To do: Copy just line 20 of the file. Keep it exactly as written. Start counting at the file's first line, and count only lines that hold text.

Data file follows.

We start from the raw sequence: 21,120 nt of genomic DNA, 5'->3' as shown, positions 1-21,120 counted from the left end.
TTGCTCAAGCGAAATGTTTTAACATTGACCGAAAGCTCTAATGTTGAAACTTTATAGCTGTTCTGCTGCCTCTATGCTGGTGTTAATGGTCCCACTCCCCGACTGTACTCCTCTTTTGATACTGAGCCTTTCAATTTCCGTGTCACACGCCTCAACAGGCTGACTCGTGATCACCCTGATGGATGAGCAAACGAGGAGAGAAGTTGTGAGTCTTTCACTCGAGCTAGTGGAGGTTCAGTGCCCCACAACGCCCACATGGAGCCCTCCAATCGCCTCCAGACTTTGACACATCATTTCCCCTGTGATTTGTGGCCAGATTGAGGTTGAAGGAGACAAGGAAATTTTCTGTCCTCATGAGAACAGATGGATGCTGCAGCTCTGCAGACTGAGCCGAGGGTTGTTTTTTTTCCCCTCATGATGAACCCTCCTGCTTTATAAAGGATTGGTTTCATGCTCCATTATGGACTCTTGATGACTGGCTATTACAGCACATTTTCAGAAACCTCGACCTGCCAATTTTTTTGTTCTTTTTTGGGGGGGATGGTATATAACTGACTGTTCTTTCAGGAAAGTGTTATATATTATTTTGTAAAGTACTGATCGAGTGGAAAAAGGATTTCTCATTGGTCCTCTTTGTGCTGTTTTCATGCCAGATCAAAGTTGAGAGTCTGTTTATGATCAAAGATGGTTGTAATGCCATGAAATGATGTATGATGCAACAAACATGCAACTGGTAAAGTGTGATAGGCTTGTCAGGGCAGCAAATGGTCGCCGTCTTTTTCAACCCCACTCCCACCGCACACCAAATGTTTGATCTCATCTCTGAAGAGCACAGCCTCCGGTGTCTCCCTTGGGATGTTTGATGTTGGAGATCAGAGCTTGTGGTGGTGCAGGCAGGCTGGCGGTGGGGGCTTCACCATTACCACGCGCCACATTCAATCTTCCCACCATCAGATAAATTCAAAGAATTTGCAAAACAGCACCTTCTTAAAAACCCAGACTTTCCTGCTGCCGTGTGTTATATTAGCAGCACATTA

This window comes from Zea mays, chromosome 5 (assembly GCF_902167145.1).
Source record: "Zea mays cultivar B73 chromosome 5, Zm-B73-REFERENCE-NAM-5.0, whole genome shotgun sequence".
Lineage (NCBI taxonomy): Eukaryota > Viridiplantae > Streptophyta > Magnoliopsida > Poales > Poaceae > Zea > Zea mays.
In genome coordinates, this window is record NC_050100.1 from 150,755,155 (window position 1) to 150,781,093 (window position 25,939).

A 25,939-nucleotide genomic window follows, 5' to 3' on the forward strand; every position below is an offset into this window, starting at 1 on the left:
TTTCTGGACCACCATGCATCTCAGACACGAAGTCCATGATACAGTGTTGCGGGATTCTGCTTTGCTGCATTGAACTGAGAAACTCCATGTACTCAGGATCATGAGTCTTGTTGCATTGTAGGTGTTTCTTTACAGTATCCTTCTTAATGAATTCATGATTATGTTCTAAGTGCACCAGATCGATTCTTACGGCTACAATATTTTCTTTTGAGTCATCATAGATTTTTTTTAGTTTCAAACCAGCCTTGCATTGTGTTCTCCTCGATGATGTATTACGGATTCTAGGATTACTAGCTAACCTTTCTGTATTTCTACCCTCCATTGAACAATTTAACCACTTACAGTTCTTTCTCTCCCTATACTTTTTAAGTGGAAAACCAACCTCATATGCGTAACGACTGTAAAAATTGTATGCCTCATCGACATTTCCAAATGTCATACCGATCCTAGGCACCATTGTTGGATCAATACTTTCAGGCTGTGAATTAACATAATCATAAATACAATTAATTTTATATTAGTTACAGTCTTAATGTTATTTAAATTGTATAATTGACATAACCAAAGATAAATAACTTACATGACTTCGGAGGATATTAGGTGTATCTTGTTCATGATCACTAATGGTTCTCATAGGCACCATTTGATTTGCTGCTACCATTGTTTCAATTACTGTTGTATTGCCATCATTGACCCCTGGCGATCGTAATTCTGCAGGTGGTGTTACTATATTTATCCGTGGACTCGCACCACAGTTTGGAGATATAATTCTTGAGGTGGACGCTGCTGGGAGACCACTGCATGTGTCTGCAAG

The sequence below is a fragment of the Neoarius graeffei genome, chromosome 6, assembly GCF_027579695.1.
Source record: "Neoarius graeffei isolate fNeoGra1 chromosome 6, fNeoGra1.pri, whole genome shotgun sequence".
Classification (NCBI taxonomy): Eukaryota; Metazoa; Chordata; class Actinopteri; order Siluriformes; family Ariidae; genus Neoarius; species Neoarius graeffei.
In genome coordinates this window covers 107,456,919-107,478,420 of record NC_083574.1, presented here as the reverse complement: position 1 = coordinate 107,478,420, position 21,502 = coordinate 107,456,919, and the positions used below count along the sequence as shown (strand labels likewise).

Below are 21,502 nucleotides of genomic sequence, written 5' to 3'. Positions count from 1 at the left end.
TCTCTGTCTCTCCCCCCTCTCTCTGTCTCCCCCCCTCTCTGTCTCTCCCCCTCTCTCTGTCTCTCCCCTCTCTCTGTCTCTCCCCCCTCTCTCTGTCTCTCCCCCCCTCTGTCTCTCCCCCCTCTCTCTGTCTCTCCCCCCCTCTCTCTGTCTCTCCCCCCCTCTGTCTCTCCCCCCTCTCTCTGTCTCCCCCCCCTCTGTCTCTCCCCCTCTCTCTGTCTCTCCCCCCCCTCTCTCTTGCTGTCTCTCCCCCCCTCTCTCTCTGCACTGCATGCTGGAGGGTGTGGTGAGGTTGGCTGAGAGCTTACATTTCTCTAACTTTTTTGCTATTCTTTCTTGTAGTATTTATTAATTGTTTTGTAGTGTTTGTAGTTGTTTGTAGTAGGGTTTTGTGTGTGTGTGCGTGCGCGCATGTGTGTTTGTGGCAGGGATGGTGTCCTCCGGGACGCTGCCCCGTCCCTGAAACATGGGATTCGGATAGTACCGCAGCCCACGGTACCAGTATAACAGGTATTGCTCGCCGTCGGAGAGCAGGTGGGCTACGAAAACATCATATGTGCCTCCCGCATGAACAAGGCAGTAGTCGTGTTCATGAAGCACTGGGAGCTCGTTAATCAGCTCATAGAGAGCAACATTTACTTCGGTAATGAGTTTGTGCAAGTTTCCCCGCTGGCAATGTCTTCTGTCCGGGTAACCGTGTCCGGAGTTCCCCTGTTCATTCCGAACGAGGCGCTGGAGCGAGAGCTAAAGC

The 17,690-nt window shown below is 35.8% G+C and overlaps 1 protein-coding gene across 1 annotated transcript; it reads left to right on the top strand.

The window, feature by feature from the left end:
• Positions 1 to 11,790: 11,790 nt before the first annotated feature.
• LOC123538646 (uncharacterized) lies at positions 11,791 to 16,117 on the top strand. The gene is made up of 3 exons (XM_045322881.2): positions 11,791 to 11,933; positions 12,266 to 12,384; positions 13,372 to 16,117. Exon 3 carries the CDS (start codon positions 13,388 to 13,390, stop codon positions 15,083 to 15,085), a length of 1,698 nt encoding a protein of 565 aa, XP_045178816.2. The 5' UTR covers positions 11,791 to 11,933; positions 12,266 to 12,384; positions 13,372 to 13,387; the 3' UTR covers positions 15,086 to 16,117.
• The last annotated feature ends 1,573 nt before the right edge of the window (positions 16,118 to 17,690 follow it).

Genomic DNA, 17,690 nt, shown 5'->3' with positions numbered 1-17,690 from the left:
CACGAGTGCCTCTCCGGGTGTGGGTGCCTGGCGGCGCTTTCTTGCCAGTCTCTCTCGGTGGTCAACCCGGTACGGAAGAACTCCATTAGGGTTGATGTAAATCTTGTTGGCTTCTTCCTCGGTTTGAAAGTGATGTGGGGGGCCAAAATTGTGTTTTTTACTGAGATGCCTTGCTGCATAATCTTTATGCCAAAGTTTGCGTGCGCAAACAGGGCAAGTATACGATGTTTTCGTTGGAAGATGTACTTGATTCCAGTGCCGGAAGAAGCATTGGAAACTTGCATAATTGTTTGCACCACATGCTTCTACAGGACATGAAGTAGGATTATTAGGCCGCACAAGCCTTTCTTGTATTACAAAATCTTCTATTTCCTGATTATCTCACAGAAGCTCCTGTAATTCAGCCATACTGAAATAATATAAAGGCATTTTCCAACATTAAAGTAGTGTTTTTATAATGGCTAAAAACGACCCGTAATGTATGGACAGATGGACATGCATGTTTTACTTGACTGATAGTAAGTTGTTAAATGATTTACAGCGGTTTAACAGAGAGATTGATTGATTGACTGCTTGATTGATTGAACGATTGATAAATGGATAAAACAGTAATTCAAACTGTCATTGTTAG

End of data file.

Genomic DNA, 17,690 nt, shown 5'->3' with positions numbered 1-17,690 from the left: